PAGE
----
The distributed denial-of-service (DDoS) which knocked KrebsOnSecurity offline for days cost owners of devices unwittingly involved in the attack up
The distributed denial-of-service (DDoS) which knocked KrebsOnSecurity offline for days cost owners of devices unwittingly involved in the attack upwards of $300,000, researchers suggest.
The DDoS attack took place in 2016 and was made possible through the Mirai botnet, a network of enslaved Internet of Things (IoT) devices including routers, surveillance cameras, and smart home systems.
Non-existent or poor security practices, including the use of hardcoded and factory passwords, allowed the operators of the botnet to scour the web for the means to hook up and enslave these devices, providing the bandwidth necessary to launch an attack able to smash the KrebsOnSecurity domain and prevent legitimate traffic from getting through.
The access disruption was an annoyance for visitors and a severe headache for Akamai, which used to host the renowned security expert’s blog pro bono.
The cost of the attack to the cloud security provider in fending off the 620 Gbps DDoS assault, which could have eventually reached millions of dollars, led to Google’s Project Shield offering to take on the blog.
However, there was another cost and not one that would necessarily be immediately apparent –the owners of devices enslaved by Mirai were the ones paying for the threat actor’s power usage and bandwidth consumption in launching the DDoS attack.
According to a new study into the direct cost of such IoT-fueled attacks by researchers from the University of California, Berkeley School of Information, dubbed Project rIoTM, the Krebs DDoS cost device owners an estimated $323,973.75.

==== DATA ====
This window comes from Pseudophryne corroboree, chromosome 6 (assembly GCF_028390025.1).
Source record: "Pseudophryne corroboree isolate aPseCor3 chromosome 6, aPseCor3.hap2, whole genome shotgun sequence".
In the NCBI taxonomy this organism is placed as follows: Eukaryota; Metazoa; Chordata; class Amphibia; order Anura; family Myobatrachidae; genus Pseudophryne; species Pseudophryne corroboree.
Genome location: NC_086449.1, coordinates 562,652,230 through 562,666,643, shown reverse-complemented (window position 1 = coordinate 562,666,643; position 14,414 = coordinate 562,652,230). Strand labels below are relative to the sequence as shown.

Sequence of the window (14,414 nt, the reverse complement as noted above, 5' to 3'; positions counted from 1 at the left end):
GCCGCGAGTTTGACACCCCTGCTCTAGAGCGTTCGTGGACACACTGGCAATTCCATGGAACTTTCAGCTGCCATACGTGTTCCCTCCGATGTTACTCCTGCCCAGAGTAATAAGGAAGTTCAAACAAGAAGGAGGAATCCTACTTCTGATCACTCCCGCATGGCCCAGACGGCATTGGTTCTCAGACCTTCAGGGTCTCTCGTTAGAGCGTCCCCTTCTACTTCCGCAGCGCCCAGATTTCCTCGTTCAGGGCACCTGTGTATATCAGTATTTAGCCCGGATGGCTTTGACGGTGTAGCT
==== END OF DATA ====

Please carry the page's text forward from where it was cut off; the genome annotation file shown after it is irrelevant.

The attack lasted 77 hours and was powered by 24,000 insecure IoT devices, which was only a fraction of the firepower the Mirai operators had to hand. According to Brian Krebs, this portion of the botnet was rented out to a customer for several hundred dollars.
Berkeley researchers based their estimates on devices tested with a sandboxed version of Mirai. The DDoS onslaught cost device owners an average of $0.42 per hour in power, based on the distribution of devices in low, medium, and high-cost electricity zones.
The cost of bandwidth was more difficult to estimate, owing to low, medium, and high-cost zones, in addition to Wi-Fi and Ethernet options. However, as an aggregated amount, Berkeley researchers believe the Mirai-fueled DDoS attack cost $4,207.03 per hour.
On average, each device involved in the attack is estimated to have cost individual owners $13.50 per product.
“The attacker who wanted to clobber my site paid a few hundred dollars to rent a tiny portion of a much bigger Mirai crime machine,” Krebs noted. “That attack would likely have cost millions of dollars to mitigate. The consumers in possession of the IoT devices that did the attacking probably realized a few dollars in losses each, if that.”
“Perhaps forever unmeasured are the many Web sites and Internet users whose connection speeds are often collateral damage in DDoS attacks,” the security expert added.
This may be unnoticeable to many especially when there are no bandwidth caps in place, but the operating costs of fending off Mirai attacks and similar botnets can be crippling to individual businesses, cloud services, and the enterprise at large.
According to Kaspersky Lab, the cost of successful DDoS attacks against SMBs is, on average, $120,000. Large enterprise firms can face a bill of up to $2 million.